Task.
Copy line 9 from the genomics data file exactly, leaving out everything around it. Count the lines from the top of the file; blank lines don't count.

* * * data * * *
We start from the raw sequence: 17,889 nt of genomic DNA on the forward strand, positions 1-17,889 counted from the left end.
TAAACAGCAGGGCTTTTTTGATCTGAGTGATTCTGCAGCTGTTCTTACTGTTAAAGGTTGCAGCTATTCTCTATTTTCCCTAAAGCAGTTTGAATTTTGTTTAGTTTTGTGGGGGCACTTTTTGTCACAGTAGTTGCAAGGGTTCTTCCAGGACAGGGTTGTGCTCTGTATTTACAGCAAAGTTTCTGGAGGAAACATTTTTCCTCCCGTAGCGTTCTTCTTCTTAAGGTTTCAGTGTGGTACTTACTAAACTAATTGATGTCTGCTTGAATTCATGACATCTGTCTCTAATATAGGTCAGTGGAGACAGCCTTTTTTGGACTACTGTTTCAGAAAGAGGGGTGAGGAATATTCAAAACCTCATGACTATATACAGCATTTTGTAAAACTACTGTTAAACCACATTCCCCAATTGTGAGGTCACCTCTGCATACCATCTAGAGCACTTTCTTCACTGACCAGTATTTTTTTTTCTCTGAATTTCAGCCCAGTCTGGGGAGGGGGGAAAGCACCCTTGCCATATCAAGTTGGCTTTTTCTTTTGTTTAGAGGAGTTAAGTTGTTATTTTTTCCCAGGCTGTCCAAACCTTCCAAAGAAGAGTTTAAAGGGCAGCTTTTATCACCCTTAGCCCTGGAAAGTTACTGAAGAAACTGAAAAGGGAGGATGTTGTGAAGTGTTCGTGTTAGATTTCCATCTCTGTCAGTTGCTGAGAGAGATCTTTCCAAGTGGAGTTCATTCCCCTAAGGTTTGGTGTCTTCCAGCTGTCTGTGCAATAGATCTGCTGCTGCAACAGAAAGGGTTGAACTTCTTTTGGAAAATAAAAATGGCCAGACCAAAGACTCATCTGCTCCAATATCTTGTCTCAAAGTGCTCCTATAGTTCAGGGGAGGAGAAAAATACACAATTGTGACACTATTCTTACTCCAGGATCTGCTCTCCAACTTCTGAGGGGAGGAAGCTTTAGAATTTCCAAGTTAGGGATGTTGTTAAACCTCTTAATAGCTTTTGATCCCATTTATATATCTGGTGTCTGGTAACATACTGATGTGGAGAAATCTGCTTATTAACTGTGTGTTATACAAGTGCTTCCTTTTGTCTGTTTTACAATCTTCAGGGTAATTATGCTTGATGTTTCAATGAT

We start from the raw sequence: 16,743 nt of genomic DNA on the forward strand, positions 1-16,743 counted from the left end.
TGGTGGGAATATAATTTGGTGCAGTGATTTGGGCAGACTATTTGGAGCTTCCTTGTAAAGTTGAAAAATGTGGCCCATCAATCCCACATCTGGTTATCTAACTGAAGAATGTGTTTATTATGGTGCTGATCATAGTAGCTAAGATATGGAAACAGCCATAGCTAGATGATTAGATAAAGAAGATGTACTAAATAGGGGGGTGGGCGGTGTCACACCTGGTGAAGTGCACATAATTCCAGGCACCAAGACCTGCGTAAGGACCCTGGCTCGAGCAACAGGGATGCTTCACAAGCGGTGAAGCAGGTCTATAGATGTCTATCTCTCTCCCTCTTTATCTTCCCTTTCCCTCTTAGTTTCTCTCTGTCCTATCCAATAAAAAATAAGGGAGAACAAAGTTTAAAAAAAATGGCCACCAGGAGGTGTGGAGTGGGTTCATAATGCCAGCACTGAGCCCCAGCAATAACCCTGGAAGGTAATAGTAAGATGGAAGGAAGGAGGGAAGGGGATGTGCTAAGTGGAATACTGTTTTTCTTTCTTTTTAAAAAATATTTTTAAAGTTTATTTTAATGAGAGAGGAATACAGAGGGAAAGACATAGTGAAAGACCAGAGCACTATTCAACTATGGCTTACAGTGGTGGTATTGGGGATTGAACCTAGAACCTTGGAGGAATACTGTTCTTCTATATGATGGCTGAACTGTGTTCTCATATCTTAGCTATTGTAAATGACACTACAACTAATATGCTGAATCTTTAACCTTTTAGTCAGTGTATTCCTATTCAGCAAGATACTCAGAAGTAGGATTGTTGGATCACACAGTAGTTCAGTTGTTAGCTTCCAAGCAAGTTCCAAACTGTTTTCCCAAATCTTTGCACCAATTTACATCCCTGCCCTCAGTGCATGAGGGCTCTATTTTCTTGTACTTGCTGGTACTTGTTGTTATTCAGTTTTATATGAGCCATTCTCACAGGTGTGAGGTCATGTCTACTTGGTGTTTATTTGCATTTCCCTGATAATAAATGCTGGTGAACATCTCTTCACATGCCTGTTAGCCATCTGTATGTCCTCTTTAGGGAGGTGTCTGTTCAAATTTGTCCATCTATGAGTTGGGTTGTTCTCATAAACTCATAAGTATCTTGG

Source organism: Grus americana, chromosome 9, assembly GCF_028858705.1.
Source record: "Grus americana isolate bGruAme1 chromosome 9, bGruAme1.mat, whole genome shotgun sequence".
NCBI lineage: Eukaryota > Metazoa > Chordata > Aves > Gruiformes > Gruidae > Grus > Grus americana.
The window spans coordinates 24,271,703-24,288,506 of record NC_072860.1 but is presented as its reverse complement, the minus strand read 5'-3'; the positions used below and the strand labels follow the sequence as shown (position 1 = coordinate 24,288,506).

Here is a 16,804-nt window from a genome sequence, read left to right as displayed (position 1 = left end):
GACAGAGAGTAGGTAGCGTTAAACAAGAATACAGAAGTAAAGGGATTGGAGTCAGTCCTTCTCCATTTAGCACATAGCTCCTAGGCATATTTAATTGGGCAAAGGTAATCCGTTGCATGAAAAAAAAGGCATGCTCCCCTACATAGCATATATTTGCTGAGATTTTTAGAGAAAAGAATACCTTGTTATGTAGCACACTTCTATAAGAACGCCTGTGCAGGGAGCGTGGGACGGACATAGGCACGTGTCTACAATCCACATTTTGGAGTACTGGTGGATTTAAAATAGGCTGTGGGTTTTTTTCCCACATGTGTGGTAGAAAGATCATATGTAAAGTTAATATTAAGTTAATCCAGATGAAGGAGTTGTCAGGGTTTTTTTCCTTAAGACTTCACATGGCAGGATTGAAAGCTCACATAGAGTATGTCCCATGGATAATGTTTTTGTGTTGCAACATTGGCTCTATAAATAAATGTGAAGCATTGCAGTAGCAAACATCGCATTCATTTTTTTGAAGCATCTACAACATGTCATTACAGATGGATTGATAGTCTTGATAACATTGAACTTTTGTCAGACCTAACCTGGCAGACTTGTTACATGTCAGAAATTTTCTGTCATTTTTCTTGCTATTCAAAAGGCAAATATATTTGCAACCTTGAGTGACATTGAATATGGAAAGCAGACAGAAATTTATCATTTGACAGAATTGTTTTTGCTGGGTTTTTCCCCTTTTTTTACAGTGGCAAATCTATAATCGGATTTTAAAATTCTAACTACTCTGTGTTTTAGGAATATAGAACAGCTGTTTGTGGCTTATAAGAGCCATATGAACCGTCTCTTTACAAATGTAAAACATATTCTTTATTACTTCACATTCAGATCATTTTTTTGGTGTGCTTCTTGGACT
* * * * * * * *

Here is a 16,804-nt window from a genome sequence, read left to right as displayed (position 1 = left end):